As digging began, I had to replace coal regularly to keep the steam gauge at a good operating pressure. When you first start off with a fire that is not burning too hot, the steam pressure will drop some. When this happens, the fireman has a tendency to throw in too much coal and it takes a little while for the fire to burn hot enough to raise steam pressure. The first 10 or 15 minutes is a rather anxious time for a first-time shovel boiler fireman, especially on a shovel of this size. Soon the fire will get to burning hot and the steam pressure will return to where it was supposed to be. Things went along pretty good. Water had to be fed into the boiler continuously but it must not raise in the glass. Just the right amount was needed to keep it at the level with which you started. If the water is too high, it will pull over with the steam and take the cylinder oil off of the throttle valve and make it hard to open and close. This will soon bring the engineer back to the boiler to explain a few things to the fireman about high water.
After about two hours of digging, I thought everything was going along all right. The move was finished and time to move the shovel ahead came. At this time the pit men would knock the clamps loose on the rails that held the shovel from pushing back when it was digging.
One thing they didn't tell me was that I had to shut off the steam valve that made distilled water to run on the inside of the brake drum. With the steam left on, an accumulation of water got into the brake drum and the channel inside the brake drum ran over onto the brake band. More water slopped on the brake band when they started to dig again and the brake wouldn't hold very well. This didn't cause too great a problem, but I didn't forget this again! The brake bands were lined with wooden blocks and would burn if the drum became too hot. On these big machines when the bucket was being lowered back into the pit, part of the way down the operator would not throw the friction ram out and the hoist engines would turn over backwards and leave the bucket run backwards. The throttle had a special bypass that would leave the hoisting engine turn over backwards from the weight of the bucket. When he was getting ready to dig again, he would throw the ram out on the friction band and use the brake to lower the bucket the rest of the way.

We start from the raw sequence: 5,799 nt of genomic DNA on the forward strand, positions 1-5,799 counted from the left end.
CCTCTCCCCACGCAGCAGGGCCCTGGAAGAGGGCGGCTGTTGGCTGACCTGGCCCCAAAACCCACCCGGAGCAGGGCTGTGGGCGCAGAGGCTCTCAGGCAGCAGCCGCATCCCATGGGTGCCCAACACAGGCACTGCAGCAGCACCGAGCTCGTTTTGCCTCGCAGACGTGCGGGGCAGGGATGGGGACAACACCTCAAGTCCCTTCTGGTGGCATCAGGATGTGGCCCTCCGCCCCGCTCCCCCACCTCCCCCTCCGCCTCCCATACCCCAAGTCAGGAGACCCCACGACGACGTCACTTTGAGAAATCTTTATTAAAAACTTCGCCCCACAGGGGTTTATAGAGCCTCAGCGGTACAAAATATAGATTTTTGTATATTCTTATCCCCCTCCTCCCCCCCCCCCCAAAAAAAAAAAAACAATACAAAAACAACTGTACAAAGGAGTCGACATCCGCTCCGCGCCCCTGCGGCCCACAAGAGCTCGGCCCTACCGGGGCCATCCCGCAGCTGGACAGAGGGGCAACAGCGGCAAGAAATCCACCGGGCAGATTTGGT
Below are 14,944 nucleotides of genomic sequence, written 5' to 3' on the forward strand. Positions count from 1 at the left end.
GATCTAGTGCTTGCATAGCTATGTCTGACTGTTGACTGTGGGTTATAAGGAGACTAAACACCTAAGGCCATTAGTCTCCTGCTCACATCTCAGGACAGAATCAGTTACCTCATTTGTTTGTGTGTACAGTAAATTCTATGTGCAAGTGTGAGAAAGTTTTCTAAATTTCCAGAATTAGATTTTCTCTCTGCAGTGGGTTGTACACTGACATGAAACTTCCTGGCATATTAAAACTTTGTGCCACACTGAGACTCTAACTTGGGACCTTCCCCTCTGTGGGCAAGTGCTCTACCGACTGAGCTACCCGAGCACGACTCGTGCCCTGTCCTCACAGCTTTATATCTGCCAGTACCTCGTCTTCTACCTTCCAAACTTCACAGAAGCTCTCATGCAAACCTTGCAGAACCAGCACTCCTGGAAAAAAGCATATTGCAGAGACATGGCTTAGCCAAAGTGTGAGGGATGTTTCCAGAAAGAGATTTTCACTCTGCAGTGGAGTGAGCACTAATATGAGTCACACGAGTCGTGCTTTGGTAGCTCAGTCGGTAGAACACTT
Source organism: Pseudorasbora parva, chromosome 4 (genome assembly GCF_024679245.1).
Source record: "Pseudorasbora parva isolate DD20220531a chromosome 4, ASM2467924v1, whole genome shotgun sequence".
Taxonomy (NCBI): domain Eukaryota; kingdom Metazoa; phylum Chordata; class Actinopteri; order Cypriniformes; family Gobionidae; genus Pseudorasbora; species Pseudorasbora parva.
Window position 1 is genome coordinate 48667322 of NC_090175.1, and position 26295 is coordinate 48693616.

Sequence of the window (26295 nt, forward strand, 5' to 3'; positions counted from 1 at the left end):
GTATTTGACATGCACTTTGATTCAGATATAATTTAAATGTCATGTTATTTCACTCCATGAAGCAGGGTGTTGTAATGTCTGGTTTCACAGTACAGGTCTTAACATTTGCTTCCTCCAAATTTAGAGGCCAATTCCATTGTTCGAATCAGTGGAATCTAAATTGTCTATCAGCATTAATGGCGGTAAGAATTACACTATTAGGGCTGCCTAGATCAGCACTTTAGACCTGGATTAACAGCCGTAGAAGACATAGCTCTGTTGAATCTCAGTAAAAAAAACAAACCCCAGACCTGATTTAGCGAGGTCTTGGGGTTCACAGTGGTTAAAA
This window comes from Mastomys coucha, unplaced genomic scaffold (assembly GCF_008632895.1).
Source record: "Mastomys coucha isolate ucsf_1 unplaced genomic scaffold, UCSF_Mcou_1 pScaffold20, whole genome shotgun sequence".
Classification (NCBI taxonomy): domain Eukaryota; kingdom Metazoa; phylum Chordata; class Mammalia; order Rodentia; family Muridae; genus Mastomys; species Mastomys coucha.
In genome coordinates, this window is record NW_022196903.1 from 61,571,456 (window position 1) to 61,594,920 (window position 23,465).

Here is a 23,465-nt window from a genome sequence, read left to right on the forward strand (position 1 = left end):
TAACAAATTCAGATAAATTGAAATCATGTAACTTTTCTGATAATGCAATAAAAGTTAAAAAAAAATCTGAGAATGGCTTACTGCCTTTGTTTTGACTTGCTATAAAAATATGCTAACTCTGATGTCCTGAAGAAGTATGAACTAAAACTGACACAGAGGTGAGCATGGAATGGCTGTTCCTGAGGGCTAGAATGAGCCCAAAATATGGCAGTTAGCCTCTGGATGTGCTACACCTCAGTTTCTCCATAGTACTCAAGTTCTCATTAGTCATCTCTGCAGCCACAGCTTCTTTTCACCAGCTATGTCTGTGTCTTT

The rest of my morning went along pretty smoothly.
At noon the coal box had to be replenished with coal. Two of the pit men came up on the shovel and worked in the coal box which had a small boom that swung out over the side. A small steam hoisting engine that was reversible was just by the coal box. A cable let down a skip and the four pit men on the ground would load the skip with coal and the fireman would pull the skip up. The men in the coal box would pull it in and the skip would dump into the coal box. It didn't take too long to fill the box with coal. This shovel used about a ton of coal per hour. Digging would then begin again. About the time the next move was half dug out, I began to have a little trouble keeping steam pressure up. Soon the pressure was so low, the operator had to stop digging. I had gotten too ambitious with throwing in too much coal and the fire was so heavy it didn't burn very well. But I wasn't too bad off. I turned the blower on and in about twenty minutes, the shovel was ready to go again.
The rest of the day went along normally. So my first day concluded with not too much difficulty.
On the second day, everything went along just fine.